It was refreshing to see a forum dedicated solely toward the small businesses and entrepreneurs looking to make their mark in our state. It is becoming commonly recognized that small businesses provide a great opportunity for economic growth through the addition of jobs, taxes, and revenue. The Hartford
, and the MetroHartford Alliance
teamed up to deliver a forum that could help these entrepreneurs learn some of the knowledge necessary and resources available to not only start, but significantly grow their business. They featured a great group of speakers to help share this information and inspire everyone in the room.
The first presenter was Professor Noam Wasserman
of the Harvard Business School. He started the forum with a bit of a shock as he delivered a quote from New Venture Labs stating: “Most companies fail. It’s an upsetting fact for bright-eyed entrepreneurs, but old news to start-up veterans.” He went on to explain 65% of these failures are directly attributed to people problems, in other words, interpersonal problems and tension between founders or employees. To avoid this possibility for failure, Wasserman encouraged everyone to remember the 3 R’s: “relationships, roles, and rewards.”
In the beginning, the founder[s] of every startup should sit down and determine who they want to work with, whether it be friends, family, or professional contacts. This decision can have a huge impact down the road as things change or tensions develop. Next the role of these people should be pre-determined so as to avoid any misconceptions on who is responsible for what aspect of the business. Going along with this will be the reward profit distribution and what percentage every given member is due.
Next a panel of three experts from varying fields discussed their view on the small business climate in Connecticut. Catherine Smith, Commissioner of the DECD
went over the many valuable programs entrepreneurs can utilize through the DECD. They have $100 million set aside for businesses with under 100 employees and have recently made the application process simpler and faster. Also there is hiring tax incentives with a focus on the hiring of veterans.
Claire Kramer of the Federal Reserve
went over a poll conducted by the Fed, as well as compared some of last year’s state financials to todays. Not surprisingly, she has determined that some of the fastest growing sectors in Connecticut include: tech, health, life sciences, and professional business services. One pleasant surprise she had found within the results of her poll is one of the fastest growing reasons for seeking outside financing was “expanding business.”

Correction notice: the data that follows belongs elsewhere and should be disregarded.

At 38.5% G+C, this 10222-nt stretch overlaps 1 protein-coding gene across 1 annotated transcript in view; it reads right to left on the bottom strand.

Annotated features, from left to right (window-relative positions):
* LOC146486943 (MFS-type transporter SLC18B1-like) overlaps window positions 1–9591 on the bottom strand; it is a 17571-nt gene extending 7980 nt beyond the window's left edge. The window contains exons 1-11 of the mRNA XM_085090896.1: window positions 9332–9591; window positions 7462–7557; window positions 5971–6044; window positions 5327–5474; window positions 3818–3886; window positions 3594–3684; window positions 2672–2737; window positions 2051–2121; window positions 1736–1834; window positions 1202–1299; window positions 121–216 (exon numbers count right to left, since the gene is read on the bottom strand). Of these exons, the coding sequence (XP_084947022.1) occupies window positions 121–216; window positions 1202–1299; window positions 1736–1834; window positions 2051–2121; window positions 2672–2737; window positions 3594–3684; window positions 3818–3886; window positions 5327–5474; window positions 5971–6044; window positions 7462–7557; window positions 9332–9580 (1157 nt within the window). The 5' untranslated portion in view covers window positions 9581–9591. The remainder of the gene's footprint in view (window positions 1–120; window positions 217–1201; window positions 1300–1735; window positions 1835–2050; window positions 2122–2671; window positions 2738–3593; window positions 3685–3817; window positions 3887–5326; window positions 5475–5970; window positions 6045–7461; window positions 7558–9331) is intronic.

Lastly we heard from Frederick Windish, Co-Owner of K&S Distributors, Inc.
Fred explained that K&S was able to steadily grow through the recession because of business practices he had learned through studying competition, customers, and anyone else he could. He determined that an economic downturn is not the time “to hide” and instead K&S has hired many sales people the past few years, bringing with them their existing customer accounts. Fred is also an advocate of friendly contact with your customer base and will often call a customer he hasn’t heard from in awhile just to see how things are going. Governor Malloy
closed the forum by discussing some of successes of his administration as well as the educational challenges they are facing head on. He had recently visited Asnuntuck Community College to see the Manufacturing Program first hand and was so impressed that he encouraged it to be implemented at other Community Colleges in the state. Gov. Malloy is determined that focusing on education is the way to help our state out of this economic turmoil, stating that over $500,000 is lost on each non-graduate through lost wages and other expenditures.